No match found
A high-tech startup founded at Delft University of Technology in 2013, aQysta is on a quest to provide sustainable hydro-powered irrigation technologies for farmers worldwide. A majority of profits are reinvested to grow the company and support aQysta’s mission to have a positive economic, environmental and social impact.
Co-founder and managing director Lennart Buddelman reveals the company’s journey to date and the benefits of being a PwC Social Impact Lab winner.
It was a six-month stint of voluntary work that confronted Lennart Buddelman with a very different world of water than he was used to back in Europe. These experiences made him decide to use his industrial engineering specialism and early career learnings in the German automotive and aerospace sectors in a way that would benefit the water sector and drive change in the world.
"Pratap came to Delft from Nepal with an idea for a hydro-powered water pump called the Barsha, the Nepalese word for rain."
Following a Master’s in Technology Management at TU Delft, Lennart met Pratap Thapa, another co-founder of aQysta and now commercial director. “Pratap came to Delft from Nepal with an idea for a hydro-powered water pump called the Barsha, the Nepalese word for rain. This pump was an obvious theoretical solution in a country with some 6000 rivers surrounded by farmland. Despite their physical proximity, farms still struggle to get water onto their land from rivers. This kind of economic water scarcity – where water is present yet hard to utilise – affects around a billion people worldwide.”
Like Lennart, Pratap had a background in industrial engineering and experience in the manufacturing sector. A keen advocate of using technology to solve society’s problems, he came to TU Delft to hone his entrepreneurial skills and practice what he preached. There he met the third co-founder of aQysta, Fred Henny, who is now responsible for product development and design. Pratap and Fred were introduced via a start-up matchmaking programme and had already won recognition for their concepts by winning the Philips Innovation Award before aQysta was officially established in 2013.
“Today we have eight different nationalities working across four continents,” Lennart continues. “The team comprises a mix of expert designers & engineers with international business developers who have sound knowledge of the irrigation context and user scenarios from around the world. Complemented by senior experts and mentors who bring aQysta business acumen, technical knowledge and networks, this unique setup has been the driving force both for our growth to date and the ambitious plans to see innovative hydro-pumps floating in rivers and canals around the world, enabling farmers to work more commercially.”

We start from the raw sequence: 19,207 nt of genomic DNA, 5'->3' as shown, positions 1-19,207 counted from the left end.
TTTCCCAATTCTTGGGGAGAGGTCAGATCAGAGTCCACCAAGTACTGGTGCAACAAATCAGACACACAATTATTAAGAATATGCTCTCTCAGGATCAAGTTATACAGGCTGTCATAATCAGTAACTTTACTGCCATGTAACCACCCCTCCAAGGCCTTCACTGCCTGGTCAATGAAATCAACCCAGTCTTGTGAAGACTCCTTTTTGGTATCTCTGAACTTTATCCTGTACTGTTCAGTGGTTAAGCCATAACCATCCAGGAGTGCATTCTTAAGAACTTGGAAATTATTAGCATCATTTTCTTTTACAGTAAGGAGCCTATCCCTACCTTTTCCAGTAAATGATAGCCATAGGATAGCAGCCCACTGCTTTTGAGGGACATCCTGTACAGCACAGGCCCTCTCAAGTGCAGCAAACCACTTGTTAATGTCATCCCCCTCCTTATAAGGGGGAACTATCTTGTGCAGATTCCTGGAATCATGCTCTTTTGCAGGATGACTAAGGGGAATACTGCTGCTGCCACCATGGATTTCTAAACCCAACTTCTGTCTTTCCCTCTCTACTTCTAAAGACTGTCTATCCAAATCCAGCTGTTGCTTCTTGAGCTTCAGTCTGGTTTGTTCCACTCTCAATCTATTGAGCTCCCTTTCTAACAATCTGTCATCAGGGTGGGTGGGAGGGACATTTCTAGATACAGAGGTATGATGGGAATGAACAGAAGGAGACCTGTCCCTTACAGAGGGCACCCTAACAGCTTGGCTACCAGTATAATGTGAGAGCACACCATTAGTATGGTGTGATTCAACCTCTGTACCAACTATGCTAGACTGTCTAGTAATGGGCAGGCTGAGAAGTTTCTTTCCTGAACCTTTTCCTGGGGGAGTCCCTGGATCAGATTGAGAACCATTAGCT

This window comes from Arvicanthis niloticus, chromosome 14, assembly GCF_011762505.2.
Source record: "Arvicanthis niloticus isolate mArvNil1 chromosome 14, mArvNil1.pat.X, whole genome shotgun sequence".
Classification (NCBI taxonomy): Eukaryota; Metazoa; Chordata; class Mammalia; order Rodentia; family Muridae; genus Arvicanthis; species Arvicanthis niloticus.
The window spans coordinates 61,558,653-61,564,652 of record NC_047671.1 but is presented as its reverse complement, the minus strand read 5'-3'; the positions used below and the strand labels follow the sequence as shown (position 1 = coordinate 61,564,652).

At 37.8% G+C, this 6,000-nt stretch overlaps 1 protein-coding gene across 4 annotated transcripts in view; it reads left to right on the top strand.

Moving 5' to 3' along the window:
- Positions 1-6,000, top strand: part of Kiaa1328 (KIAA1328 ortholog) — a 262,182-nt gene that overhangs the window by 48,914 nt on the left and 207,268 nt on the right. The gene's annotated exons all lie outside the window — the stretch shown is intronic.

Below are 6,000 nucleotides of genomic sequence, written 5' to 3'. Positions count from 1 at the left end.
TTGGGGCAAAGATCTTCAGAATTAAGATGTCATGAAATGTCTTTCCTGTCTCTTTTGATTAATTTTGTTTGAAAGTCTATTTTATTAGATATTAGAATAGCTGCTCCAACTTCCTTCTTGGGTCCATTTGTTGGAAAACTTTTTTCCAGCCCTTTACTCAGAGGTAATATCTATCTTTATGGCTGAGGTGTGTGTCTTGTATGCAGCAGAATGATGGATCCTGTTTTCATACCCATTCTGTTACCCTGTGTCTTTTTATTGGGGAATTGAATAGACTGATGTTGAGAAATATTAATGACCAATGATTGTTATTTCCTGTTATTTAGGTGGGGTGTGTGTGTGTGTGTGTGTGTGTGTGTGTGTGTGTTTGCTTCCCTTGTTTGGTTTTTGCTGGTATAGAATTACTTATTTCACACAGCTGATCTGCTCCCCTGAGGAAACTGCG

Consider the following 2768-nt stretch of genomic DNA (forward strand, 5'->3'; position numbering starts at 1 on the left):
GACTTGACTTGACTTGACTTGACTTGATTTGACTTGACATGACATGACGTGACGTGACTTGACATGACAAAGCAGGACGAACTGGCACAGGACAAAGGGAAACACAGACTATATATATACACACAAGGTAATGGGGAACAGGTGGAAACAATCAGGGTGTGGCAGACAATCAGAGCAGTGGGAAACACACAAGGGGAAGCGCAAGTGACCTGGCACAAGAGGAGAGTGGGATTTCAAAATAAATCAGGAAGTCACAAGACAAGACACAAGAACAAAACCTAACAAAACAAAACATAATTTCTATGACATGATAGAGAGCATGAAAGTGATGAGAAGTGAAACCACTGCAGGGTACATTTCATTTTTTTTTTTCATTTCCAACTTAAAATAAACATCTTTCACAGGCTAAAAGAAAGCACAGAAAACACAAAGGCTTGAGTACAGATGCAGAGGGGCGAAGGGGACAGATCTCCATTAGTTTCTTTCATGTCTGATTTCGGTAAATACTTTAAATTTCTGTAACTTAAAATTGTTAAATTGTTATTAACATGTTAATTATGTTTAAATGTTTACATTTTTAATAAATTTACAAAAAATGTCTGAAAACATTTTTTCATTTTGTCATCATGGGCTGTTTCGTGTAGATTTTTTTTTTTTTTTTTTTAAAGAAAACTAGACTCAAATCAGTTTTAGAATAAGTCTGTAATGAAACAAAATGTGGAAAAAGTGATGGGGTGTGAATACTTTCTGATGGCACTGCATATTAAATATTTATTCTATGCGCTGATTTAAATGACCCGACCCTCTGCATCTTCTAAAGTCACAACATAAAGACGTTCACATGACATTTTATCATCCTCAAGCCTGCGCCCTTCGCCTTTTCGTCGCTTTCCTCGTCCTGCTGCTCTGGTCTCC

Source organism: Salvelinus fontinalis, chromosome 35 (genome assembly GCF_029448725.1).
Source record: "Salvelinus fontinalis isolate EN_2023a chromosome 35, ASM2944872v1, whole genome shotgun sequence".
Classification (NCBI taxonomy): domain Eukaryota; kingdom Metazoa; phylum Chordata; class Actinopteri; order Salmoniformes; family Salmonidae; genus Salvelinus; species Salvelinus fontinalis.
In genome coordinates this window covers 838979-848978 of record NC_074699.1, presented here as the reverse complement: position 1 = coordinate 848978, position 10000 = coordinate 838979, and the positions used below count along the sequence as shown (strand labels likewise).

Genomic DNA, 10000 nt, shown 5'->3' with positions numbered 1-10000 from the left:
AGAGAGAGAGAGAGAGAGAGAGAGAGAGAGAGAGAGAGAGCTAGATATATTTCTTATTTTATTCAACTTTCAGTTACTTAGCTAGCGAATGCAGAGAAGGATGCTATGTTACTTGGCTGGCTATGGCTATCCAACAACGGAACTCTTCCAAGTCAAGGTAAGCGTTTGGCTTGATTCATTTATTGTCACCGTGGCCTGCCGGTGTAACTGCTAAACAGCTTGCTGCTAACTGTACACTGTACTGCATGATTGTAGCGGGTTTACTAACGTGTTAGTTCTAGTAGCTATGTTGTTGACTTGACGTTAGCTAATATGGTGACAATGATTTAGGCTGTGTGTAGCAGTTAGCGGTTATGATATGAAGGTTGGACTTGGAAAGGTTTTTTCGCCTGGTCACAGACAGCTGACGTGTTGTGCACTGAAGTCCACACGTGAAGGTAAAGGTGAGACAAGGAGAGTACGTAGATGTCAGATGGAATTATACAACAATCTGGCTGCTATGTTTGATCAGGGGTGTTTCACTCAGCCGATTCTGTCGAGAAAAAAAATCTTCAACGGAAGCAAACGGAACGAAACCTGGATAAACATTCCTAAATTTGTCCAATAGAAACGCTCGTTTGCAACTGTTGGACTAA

Describing this current situation belies the challenging journey that aQysta has taken over the past seven years. “We started as student graduates with good ideas on paper but no online research to back them up. Raising funds to develop the technology and develop the Barsha into a commercial product took time. We started an affiliated entity in 2015 to sell and install pumps in Nepal, which served as the platform for conducting research and experiments.
“Since launching the Barsha in 2017 we’ve received customer feedback from the 24 countries to which it has been exported, technical validation in diverse geographies and market opportunity in various socio-economic conditions. The product has been further developed to address different customer segments and, in 2020, we added a second product to our portfolio called the HyPump. This caters to larger farming areas so can be used by large commercial farms as well as by whole farming communities in countries like Nepal.”